Here is the heart of the beast. This shot and the one before were taken by Eunie. I think that she was a very brave little photojournalist. Click on this one for some interesting detail:

She said that she couldn’t get any closer because of the heat. I told her that she got quite close enough, thank you.

Here is a shot in the morning from the same angle as the first fiery shot:

As you can see, the place is pretty well trashed.

This morning there was still a fire burning inside. The fire department did not seem to be around. I was told that the cops bashed a looter earlier in the morning. I’m just as happy that I wasn’t around to snap that:

People were standing right up in front of this door when I came across the street. Things were still popping inside. I wanted to say something about safety, but then decided to save my breath.

Even the darkest clouds bring refreshing rain to someone. So, I did get to take away a bit of grim comedy. This guy was astonishingly angry at the door:He was bashing away at it and cursing it to hell. He had a big iron bar in his hands and kept dropping it on his feet which only fueled his fury to the next level when he got his arm caught between the door and the bar and nearly broke it – the arm, not the bar. I never did get what his problem was. The door was not locked. It was swinging wildly on its hinges as he pounded away at it. Why he should have been so enraged at a defenseless door is beyond me.

Well, nothing new there. There is a lot in PNG which is still well beyond me. I have the rest of my life to try to figure it out.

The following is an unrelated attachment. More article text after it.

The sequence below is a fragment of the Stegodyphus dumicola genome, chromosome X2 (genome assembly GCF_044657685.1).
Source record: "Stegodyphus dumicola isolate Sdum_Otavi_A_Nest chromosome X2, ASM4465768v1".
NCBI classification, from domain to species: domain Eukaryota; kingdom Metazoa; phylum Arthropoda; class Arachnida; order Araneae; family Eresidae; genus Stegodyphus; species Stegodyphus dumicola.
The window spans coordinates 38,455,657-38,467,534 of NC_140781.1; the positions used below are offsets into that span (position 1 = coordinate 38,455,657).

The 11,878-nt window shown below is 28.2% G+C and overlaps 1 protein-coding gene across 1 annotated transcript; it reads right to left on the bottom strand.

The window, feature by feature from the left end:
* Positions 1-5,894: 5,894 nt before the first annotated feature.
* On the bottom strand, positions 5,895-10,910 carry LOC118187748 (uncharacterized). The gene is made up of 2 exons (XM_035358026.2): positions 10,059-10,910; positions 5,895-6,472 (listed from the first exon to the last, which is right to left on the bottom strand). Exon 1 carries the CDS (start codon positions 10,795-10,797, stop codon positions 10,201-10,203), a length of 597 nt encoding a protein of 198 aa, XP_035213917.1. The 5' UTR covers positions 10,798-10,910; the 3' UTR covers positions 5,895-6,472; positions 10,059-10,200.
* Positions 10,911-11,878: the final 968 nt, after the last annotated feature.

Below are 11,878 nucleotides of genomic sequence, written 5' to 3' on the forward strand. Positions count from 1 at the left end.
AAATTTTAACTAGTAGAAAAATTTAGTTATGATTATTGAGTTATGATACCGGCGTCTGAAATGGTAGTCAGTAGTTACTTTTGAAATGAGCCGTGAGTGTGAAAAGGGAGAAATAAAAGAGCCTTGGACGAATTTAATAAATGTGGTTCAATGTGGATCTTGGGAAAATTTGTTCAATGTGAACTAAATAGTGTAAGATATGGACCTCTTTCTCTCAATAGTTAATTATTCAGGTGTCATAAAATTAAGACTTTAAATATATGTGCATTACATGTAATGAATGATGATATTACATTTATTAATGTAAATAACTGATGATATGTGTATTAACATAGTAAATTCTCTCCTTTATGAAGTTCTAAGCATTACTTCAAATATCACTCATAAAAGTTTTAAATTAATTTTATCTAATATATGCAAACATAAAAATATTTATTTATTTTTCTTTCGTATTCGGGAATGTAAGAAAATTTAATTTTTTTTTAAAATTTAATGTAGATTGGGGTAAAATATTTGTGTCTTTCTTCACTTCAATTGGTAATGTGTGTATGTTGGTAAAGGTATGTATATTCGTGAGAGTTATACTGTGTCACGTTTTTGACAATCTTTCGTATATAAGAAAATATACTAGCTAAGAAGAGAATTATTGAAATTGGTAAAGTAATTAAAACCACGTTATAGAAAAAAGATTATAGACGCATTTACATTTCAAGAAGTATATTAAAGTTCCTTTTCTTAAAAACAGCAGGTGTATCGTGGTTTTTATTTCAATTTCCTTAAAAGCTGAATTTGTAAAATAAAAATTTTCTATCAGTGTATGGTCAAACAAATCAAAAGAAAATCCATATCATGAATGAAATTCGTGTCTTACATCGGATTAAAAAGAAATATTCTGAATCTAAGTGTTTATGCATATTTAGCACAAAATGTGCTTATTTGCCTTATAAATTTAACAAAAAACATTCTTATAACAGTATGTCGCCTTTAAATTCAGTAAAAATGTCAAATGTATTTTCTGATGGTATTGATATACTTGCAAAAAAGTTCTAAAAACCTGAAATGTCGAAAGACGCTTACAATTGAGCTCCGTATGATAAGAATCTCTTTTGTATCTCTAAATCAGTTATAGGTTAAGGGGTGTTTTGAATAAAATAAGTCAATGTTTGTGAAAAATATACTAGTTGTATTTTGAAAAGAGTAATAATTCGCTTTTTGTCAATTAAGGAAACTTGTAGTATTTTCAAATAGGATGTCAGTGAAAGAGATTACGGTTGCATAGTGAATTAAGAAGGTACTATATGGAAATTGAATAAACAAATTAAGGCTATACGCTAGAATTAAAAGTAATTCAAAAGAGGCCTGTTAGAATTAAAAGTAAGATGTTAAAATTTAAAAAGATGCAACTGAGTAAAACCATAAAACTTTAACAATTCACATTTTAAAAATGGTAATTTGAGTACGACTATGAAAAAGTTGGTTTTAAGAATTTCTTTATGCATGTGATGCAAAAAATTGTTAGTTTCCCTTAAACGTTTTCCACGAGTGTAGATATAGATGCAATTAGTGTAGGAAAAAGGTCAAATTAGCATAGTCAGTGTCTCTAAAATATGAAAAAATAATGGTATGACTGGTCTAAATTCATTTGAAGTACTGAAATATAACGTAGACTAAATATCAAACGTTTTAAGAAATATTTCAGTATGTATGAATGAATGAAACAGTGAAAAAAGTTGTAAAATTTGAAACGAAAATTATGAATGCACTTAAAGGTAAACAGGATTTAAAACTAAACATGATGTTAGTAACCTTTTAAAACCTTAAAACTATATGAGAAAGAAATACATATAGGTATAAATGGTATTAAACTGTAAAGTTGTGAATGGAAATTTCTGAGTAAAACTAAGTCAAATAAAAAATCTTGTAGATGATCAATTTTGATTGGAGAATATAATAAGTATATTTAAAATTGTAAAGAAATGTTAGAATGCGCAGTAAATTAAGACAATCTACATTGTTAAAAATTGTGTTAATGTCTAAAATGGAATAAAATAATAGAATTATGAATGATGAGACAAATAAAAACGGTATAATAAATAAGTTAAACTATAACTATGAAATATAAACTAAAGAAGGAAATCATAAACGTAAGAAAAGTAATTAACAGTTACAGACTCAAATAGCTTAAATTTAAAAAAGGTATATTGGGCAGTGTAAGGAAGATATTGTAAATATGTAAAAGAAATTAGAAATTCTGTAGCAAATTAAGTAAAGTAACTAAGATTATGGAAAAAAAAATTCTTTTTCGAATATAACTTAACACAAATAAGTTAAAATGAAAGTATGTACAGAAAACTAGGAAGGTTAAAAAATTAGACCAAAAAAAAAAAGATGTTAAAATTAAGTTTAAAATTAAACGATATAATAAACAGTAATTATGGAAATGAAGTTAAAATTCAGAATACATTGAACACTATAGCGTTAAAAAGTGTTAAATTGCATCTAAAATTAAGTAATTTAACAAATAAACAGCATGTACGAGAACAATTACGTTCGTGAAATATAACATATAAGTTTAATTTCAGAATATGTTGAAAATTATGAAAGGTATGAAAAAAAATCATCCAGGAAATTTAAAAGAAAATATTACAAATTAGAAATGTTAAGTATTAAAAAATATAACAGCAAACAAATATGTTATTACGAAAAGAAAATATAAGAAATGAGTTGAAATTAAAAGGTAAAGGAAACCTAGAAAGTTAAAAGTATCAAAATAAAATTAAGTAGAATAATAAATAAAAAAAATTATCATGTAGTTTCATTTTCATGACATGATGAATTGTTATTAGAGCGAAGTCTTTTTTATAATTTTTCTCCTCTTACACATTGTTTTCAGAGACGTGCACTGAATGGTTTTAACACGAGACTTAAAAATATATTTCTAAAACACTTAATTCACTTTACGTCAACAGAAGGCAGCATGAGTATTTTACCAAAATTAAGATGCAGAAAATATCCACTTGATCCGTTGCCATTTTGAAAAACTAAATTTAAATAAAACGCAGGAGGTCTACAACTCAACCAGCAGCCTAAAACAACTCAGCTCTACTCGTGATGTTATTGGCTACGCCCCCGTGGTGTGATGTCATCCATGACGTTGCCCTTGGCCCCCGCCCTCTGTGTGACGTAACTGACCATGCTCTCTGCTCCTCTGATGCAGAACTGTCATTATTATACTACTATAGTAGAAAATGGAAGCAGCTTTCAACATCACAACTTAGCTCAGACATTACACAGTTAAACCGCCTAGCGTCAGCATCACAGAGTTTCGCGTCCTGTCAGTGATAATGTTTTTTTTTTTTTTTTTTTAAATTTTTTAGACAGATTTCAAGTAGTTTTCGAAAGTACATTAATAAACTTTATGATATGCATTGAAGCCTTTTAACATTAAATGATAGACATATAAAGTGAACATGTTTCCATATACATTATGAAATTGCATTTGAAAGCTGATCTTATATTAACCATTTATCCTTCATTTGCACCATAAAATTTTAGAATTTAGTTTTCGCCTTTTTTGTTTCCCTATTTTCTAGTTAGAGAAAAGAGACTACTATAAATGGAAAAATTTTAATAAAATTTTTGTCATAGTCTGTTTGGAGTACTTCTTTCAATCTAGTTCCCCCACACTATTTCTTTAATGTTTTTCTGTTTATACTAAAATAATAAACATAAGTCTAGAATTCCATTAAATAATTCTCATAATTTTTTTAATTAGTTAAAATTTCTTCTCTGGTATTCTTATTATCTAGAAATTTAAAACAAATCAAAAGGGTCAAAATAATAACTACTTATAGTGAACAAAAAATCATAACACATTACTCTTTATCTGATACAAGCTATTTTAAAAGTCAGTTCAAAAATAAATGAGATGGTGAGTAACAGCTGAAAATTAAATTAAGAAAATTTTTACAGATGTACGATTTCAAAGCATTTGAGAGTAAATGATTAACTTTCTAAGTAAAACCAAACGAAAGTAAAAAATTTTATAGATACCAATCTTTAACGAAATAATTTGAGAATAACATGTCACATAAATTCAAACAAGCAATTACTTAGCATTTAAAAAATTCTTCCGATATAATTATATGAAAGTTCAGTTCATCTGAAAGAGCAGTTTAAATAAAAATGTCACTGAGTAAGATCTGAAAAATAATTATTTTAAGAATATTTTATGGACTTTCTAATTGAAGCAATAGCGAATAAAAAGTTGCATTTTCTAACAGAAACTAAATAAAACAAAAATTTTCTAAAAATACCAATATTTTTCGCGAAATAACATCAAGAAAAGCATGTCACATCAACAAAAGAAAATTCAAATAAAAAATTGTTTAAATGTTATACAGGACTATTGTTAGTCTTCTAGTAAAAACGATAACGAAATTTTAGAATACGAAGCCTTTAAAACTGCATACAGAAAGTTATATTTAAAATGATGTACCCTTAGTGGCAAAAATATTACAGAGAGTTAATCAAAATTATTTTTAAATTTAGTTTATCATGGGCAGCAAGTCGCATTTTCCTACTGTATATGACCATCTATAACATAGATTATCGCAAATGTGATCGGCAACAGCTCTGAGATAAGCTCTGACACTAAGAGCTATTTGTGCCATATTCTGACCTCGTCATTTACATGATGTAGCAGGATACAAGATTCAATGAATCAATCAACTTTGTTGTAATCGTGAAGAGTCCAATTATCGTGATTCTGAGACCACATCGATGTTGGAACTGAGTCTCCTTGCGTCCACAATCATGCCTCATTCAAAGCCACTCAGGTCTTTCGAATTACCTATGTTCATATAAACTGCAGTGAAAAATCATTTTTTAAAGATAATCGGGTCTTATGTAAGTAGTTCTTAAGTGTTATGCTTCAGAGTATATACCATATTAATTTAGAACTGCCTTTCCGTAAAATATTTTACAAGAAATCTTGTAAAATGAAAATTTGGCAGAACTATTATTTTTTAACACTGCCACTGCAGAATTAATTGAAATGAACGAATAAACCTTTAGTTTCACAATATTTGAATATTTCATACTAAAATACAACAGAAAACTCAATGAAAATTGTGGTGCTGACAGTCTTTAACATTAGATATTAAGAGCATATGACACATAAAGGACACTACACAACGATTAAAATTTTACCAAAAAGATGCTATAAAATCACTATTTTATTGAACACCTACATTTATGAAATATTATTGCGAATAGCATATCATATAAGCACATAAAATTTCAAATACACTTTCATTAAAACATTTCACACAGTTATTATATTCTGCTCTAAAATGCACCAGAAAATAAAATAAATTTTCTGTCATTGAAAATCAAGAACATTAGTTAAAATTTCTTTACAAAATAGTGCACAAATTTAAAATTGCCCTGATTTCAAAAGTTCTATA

By the way, I’m goign to Fiji next week. SURPRISE!

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Up In Smoke – Burns Philp Moresby Lights Up

Posted in Dangerous, Mixed Nuts on July 14th, 2009 by MadDog
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Good buddy and Madang- Ples Bilong Mi  reader Rich Jones shot me an email this morning with photos of the Burns Philp fire in Port Moresby.

This from Rich Jones:

We were sitting on the balcony drinking wine and saw a huge plume of smoke from downtown. Like any good PNGer we immediately raced towards the disaster and saw the final moments of the famous yet flammable Burns Philip building, once home of the excellent Tribal Den nightclub and currently under, um, renovation. There were vast and knowledgeable crowds who were remarkably close to the action and a few brave firemen trying to save Westpac with some very leaky hoses.

Check out Jenn’s chairs in the heart of the fire.

It was quite a communal affair. Well ordered and quite solemn at times.

Rich sent some shots of the fire along with the email. The Sunday night fire, which rated a short blurb in the Post Courier’s online rag, was apparently spectacular and a great crowd pleaser:

Burns Philp in Port Moresby lights up

The building was under renovation at the time of the fire. You can plainly see the scaffolding.

Here it is getting well and truly under way:

Burns Philp in Port Moresby lights up and stays lit

I’m not familiar with Port Moresby (and I can’t say that I’m a big fan either), so I don’t know what we’re looking at in this shot:

Part of the Burns Philp fire in Port Moresby

A lot of money burning up, I’d say. Rich explained to me on the phone that the firemen did manage to save the bank next to the blazing building, but doesn’t give huge credit for that, since the wind was blowing the other direction quite strongly.

Here is a shot showing the mystery chairs, which were, by all accounts, amazingly fire resistant. Sounds like a handy thing to save your home in case someone spontaneously combusts while napping in front of the tellie: